It was the usual “Kilroy was here” type of graffiti, but what makes it unusual or can give you goose bumps was that they were names of some of those who perished during the Jabidah Massacre and perhaps these graffiti were even written by them. Most of the dates recorded on the walls was January 1968. By the time they were writing these graffiti, they still did not have any idea of what awaited them, two months hence.
Some of them might have even felt proud that their names found their way to the walls of a historical place like Corregidor. Perhaps they were contemplating that it would be a source of pride for them, when someday family members or friends might be able to visit this place and see their names on these walls. Indeed, under a different circumstance, their names are now made known and recorded.
Seldom does a situation occur when history comes back and looks you in the face. This rare oppurtunity happened to me a week ago on the island of Corregidor. Our office was leading the rite of unveiling the commemorative marker of the Jabidah Massacre that happened in Corregidor back in March 18, 1968.
During our preparation for the event, the idea of inviting the lone survivor of that infamous massacre, Mr. Jibin Arula to grace the unveiling ceremony excited us all. But we feared that such exciting idea might turn out to be next to impossible. We never thought that it would materialize until the Mindanao Peoples Caucus found Mr. Jibin Arula and invited him to join their Caravan for Peace starting from Mindanao going all the way to Corregidor. Jibin accepted the invitation. So after forty years, Jibin Arula returned to Corregidor. And I was there when history was remade.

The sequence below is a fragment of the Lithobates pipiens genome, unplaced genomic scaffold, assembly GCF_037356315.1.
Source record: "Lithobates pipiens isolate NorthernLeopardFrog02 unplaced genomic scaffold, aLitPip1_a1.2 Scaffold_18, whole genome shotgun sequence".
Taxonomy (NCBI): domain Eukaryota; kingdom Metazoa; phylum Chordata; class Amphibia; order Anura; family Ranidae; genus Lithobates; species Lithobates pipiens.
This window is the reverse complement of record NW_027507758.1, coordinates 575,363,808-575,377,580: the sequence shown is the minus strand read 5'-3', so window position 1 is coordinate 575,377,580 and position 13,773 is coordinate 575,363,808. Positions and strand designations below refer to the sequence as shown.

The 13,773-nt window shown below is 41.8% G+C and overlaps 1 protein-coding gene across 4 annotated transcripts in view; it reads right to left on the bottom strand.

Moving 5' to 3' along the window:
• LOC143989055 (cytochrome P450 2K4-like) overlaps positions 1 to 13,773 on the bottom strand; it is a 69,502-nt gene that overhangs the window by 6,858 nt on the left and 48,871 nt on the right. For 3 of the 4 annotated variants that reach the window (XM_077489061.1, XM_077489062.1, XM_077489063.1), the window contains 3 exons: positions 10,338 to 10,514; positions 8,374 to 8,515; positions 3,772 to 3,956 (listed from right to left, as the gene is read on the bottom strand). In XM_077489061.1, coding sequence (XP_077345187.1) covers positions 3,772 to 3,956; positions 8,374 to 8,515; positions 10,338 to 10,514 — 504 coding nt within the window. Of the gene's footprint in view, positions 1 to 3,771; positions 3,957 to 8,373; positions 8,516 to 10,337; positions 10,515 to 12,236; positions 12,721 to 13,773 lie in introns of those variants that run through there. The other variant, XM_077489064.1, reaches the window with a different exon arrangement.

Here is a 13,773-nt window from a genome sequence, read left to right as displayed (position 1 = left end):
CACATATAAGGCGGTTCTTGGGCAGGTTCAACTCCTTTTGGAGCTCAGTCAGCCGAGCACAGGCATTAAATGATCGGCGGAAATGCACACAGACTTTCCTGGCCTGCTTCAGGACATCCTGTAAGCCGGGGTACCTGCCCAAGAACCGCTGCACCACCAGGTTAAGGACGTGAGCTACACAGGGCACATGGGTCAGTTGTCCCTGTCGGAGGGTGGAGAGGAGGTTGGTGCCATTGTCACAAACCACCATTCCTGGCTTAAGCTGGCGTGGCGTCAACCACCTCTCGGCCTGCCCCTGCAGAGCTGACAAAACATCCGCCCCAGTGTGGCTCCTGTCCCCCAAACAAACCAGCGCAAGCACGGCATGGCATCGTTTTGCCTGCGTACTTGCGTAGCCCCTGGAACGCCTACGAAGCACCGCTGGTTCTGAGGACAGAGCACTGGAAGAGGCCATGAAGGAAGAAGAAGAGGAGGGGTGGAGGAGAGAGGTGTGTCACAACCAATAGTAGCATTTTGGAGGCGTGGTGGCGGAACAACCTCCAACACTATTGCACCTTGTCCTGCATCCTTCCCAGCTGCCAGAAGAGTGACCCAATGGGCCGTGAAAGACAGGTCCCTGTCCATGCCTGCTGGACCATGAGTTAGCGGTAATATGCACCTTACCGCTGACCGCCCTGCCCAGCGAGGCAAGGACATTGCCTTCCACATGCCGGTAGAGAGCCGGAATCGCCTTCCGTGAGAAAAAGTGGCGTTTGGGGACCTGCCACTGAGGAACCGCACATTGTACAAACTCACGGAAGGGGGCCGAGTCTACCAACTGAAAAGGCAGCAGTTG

A young Jibin Arula being interviewed by the late Sen. Benigno Aquino in 1968. Inset photo, Jibin Arula back in Corregidor in 2008
During my College days, we have read and learned about what happened in Corregidor in 1968. My understanding of that event and its ensuing effect was even more emphasized and given deeper context in the radical milieu where I became part of during my youth in the early 80s’. We know the story about the lone survivor Jibin Arula, and how he survived. But again the tale of the Jabidah Massacre and that of Jibin Arula became stories told and retold a thousand times with varying tones and on different versions. Some of it too romanticized, others too fantastic and the rest simply lack luster like its a news report you get to read everyday. Last week, all those stories I heard before came to rest. Now I have listened to the tale of the Jabidah Massacre, as recounted by its lone survivor Mr. Jibin Arula himself, and on the very spot where it all happened.